Don’t Answer Questions

April 12, 2014

Don’t Answer Questions

April 12, 2014
Sounds kind of unteacherly, doesn’t it?
But I promise it isn’t!
Before I tell you though, I must share the exciting news…it’s a new month of Bright Ideas!
And, just like last time, I’m linking up with tons of my blogging friends to bring you another month filled with teaching ideas. In a crazy-hectic year, this linky has truly become one of my favorite things to look forward to!
So. Back to the questions.
There are a lot of questions that come up during the school day, aren’t there? And I love that my students are always thinking critically and know they can ask these kinds of questions during all lessons.

But I had been wondering lately…was I really answering them in the best way possible?

Sure it’s great my 5th graders are asking thought-provoking questions…but in the fast-paced frenzied feeling of the school day, I felt like I wasn’t taking the time to do these questions justice. I felt like I was just giving an answer back automatically.

Then, one day during a math lesson, it hit me:
Don’t answer all of their questions.
So a student raised her hand and asked a thoughtful question.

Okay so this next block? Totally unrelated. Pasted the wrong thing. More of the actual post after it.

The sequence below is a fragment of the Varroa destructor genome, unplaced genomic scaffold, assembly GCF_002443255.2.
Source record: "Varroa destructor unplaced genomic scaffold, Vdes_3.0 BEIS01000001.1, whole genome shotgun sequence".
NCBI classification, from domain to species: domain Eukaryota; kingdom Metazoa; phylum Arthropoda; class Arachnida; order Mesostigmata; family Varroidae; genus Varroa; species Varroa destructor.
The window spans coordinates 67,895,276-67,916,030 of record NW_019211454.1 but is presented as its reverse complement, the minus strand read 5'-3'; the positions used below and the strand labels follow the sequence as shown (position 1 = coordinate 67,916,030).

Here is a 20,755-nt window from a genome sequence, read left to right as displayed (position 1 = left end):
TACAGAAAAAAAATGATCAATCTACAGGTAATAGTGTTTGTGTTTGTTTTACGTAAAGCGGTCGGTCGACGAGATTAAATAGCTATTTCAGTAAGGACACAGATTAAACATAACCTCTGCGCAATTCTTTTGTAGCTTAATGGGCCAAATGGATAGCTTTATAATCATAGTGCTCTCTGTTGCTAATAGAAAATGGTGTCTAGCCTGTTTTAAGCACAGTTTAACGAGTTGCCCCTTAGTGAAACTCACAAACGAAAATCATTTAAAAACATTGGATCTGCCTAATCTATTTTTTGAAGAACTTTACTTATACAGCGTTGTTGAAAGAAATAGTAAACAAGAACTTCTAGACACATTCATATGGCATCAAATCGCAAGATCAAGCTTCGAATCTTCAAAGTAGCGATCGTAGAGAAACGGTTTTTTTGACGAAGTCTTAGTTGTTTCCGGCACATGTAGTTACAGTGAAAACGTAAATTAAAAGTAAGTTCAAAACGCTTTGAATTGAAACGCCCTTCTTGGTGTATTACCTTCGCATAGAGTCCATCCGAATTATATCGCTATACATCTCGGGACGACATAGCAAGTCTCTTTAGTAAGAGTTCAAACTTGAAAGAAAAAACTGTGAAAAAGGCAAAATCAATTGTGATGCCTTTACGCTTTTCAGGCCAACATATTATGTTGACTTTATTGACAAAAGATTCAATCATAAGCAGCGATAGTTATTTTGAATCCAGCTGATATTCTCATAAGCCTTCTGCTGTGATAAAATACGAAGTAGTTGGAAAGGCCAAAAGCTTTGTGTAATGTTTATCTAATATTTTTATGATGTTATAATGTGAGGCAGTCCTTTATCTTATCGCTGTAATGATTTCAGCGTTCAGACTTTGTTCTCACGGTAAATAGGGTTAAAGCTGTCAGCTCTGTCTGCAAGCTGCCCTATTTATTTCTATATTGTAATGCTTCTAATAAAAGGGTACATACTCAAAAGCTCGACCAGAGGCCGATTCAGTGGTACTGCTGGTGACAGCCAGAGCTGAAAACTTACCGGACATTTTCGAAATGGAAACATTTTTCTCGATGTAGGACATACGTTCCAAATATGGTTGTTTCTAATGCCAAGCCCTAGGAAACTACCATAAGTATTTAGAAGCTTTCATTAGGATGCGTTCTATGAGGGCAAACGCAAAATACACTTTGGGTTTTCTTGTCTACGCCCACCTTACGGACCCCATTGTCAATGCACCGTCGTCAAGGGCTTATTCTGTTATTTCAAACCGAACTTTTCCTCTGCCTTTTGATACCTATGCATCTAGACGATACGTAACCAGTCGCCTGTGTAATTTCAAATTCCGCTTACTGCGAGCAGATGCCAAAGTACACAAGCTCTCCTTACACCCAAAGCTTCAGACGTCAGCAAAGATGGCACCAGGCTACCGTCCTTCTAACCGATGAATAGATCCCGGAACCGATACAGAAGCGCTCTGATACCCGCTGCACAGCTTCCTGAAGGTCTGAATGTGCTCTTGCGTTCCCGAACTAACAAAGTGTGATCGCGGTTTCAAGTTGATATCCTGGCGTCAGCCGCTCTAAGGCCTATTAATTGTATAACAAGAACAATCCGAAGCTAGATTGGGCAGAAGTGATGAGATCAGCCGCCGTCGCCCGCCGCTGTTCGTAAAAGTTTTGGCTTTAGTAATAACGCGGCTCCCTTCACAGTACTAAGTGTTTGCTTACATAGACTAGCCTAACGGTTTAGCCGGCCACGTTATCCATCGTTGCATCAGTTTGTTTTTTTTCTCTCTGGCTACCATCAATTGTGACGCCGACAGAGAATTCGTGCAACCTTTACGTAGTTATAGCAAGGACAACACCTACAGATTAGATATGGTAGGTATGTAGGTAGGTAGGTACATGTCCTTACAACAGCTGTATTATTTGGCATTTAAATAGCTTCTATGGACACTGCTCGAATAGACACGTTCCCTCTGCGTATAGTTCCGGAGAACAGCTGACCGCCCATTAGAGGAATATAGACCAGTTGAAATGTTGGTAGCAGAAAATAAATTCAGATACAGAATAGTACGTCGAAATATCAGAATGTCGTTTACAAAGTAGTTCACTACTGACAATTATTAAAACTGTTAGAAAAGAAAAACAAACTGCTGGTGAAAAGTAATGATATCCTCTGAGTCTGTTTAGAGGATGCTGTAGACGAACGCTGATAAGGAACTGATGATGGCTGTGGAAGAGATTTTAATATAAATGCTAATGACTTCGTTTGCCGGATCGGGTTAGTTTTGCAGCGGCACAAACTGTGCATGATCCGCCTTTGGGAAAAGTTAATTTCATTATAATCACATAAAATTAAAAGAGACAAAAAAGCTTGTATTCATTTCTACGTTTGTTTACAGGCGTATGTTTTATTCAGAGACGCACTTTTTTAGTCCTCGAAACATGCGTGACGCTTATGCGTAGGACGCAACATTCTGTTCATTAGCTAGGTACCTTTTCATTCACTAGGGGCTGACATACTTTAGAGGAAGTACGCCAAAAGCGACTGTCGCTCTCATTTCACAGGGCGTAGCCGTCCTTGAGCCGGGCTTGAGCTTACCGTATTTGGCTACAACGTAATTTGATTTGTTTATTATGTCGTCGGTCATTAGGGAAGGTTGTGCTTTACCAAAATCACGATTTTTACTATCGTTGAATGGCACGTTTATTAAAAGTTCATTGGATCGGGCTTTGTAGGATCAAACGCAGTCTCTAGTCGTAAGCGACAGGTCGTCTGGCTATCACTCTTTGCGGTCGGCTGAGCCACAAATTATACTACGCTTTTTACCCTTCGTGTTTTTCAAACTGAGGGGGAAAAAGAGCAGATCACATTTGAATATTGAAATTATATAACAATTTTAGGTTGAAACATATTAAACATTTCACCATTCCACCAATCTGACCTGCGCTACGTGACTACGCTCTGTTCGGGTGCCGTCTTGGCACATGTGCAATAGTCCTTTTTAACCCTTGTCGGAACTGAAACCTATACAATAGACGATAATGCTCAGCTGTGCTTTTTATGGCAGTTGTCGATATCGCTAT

I opened my mouth, stopped, closed my mouth, and hesitated.

Then I said, 
“That’s a great question…I’m going to turn that back to the class.”
“What do you think?”
There was a brief moment of quiet, maybe of a bit of surprise at being asked to reflect on a classmate’s question. But then they got talking…and solving!
It didn’t take extra time I had feared losing. It was actually quick and engaging for my students. I realized then I had a new strategy to utilize in all subjects.
Turning student questions back to the class has helped them in so many ways. This type of discussion has allowed my students to:

Students are asked to think critically about answers and solutions to these questions. What background knowledge do they have? What known strategies can they apply to answer this?

This type of questioning and answering lends itself so naturally to a Turn and Talk format (which my 5th graders are VERY fond of!). An engaged class makes a happy, learning class and THAT makes for a very happy teacher!

Student-led questioning and answering also brings a sense of belonging to an academic, collaborative community. Students know their questions are valued. They are a guiding force in the learning. I have noticed an increase in the amount of high-level, thoughtful questions asked since we have begun this format.
I realize this is probably something many others do and I do not wish to act like I’ve invented something new…but what I have learned from this experience has impacted my teaching in all subjects.

I’ve learned to listen even harder, take more time, and let my students guide their way in learning when the questions call for it.

It truly has been one of the best experiences this school year…one I know I will carry with me into the future.

So…are you ready to read some incredible bright ideas? I have been waiting all week for this!! Just click on any of the wonderful blogs just below:

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